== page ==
Mujtaba Rahman / May 2015
Alexis Tsipras, prime minister of Greece. Photo: Wikimedia Commons
The latest standoff between Greece and its creditors continues with no end in sight. Although “technical” work over Greece’s proposed reform list is advancing, both Greece and Germany continue to posture. Despite a move by Greek Prime Minister Alexis Tsipras to reshuffle his negotiating team, a deal will be hard to achieve by the 11 May Eurogroup meeting. Yet an agreement that unlocks interim funding for Greece, in exchange for some reforms, still makes the most sense for all sides concerned.
The “no deal” scenario, in which interim funding from the Eurogroup is not forthcoming, and Greece defaults on its IMF or private sector repayments, will be politically and economically traumatic for Greece and its Euro partners. This is why an agreement that keeps Greece in the Euro is still the most likely outcome.
What would a “no deal” scenario involve? Critical would be the ECB’s reaction at the moment of default. If the ECB were to refuse emergency liquidity to Greek banks, which is likely, Greece would almost certainly have to respond with a bank holiday and capital and border controls. This would be the case whether Greece remains in the Euro or if it decided to introduce a new currency. In the former case, there would simply not be enough Euros to meet the demand stemming from a bank run. Yet even in the latter case, capital controls would still be needed, to prevent the value of the new currency from plummeting too dramatically.
The economics of Greece’s new currency would not be favorable for Greece. Any purported benefits to economic activity that might come from a weaker currency would be offset by the headwinds from capital controls, distress in the banking system and the negative wealth effects from the redenomination of Greek assets and liabilities into the new currency. This is especially the case given the country’s small tradable sector.
Euro governments would also have to decide whether to demand that Greece repays its liabilities to the Eurosystem (Greece’s so called “Target 2 liabilities”) putting an unrealistic financial burden on a Greek government still reeling from Euro exit, and further exacerbating political tensions between Greece and its partners.
EU law would also be a problem, as Greek Euro exit would involve many legal grey areas in the EU’s treaties. According to the EU’s founding treaties, there is no legal way to leave the Euro, only the EU. Article 140 of the Lisbon Treaty states that conversion from national currencies to the Euro was “irrevocable”. Yet Article 50 says EU members may decide to withdraw from the EU. EU states would therefore have to decide on Greece’s fate as an EU member. Geopolitics would encourage EU states to keep Greece in. A Russian bailout and instability on Europe’s South Eastern flank would surely speak to Germany’s growing geopolitical sensibilities. But this would carry financial cost. Who else would fund the Greek government in the case of Greece’s exit from the Euro, if not the EU?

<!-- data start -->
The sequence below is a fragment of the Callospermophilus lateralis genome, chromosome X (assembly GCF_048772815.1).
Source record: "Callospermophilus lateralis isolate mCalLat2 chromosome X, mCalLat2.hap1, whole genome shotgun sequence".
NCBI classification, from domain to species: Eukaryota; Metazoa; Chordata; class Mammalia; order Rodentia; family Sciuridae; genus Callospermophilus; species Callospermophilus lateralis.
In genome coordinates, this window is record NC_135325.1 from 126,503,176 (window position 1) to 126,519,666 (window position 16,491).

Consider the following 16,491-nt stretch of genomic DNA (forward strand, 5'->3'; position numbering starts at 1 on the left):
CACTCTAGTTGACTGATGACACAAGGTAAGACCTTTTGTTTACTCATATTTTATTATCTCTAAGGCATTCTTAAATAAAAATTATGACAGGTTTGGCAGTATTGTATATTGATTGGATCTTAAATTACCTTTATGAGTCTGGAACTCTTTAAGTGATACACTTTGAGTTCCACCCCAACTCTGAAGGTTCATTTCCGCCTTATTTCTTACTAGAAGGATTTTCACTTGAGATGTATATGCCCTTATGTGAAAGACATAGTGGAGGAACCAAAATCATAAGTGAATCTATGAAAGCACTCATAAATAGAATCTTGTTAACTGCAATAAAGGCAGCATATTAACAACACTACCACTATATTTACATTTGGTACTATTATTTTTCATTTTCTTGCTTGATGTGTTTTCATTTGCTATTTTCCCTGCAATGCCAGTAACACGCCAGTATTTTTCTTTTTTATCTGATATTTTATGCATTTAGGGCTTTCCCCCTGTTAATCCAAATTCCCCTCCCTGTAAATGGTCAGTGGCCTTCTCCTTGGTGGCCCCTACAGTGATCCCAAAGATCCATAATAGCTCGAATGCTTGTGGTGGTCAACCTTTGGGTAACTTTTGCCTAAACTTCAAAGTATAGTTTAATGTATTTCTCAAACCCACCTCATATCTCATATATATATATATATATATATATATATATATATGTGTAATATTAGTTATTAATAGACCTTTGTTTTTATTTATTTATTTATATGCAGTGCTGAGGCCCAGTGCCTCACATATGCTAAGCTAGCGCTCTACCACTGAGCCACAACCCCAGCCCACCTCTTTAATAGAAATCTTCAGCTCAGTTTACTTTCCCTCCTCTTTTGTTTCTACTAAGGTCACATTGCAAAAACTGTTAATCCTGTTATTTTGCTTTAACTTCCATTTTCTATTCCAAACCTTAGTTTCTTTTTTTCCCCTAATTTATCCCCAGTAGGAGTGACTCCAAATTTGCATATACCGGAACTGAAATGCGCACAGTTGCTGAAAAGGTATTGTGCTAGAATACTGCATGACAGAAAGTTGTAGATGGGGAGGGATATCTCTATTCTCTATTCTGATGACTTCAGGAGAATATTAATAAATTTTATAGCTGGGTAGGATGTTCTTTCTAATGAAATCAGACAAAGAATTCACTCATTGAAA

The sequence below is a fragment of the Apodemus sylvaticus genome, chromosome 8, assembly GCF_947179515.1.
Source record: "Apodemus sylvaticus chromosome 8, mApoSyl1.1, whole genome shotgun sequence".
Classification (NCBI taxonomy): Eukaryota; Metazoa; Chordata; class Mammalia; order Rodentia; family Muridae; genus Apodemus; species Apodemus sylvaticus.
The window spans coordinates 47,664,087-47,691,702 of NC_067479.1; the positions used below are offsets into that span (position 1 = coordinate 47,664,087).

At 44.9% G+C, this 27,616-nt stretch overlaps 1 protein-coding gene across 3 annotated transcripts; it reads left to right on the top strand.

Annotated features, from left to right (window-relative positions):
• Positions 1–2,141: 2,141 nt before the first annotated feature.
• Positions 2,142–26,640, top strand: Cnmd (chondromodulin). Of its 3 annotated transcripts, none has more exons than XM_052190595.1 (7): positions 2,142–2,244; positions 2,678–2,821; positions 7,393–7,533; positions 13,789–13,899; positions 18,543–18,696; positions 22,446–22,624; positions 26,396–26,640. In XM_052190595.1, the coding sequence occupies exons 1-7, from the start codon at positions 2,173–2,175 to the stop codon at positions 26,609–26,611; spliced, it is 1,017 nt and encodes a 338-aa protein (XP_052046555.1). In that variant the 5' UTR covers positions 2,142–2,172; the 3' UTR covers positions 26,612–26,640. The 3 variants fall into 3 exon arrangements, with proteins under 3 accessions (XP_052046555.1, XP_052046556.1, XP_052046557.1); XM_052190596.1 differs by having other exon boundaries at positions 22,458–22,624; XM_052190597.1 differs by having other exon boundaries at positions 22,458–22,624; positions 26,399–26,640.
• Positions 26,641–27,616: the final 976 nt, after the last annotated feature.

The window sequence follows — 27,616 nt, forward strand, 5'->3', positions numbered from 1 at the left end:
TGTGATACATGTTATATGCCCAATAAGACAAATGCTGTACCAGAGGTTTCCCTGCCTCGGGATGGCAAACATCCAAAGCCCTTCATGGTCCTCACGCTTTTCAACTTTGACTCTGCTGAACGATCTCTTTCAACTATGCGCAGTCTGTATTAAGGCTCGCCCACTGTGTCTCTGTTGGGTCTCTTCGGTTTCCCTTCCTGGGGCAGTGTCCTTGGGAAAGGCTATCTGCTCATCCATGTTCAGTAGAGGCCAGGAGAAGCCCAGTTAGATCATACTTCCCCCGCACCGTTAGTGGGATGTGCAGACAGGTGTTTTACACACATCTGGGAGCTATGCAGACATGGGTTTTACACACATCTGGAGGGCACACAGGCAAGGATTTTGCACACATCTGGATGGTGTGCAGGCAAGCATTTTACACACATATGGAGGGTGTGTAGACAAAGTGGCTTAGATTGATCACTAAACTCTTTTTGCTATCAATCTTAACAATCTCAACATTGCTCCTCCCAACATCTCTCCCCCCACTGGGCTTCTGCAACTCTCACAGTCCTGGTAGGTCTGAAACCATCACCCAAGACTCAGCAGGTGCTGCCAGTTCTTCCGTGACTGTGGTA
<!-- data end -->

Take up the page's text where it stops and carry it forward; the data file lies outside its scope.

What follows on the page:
If Greece were to stay in the EU, its new currency would then face a multitude of intra-EU legal hurdles over the question of the Euro’s supposed irrevocability. The fact Greece would have violated EU treaties could potentially open the route for Greek citizens to legally challenge the Greek government’s actions in EU courts. Citizens from other countries could also attempt to enjoin their governments to do so given Greece would be in serious violation of its treaty obligations.
It is easier to identify political, legal, economic and financial difficulties if no deal is reached, than to identify clear solutions to these dilemmas. This is intrinsic to Greece and the Euro’s situation. All of the tail scenarios involving Euro exit and disorderly default are likely to be unpleasant, chaotic and legally and politically fraught, for Greece and creditor states alike. This is why a deal is ultimately likely, though not just yet. Before this can happen, the situation and sense of crisis still needs to grow, to create the context in which both sides are finally able to compromise.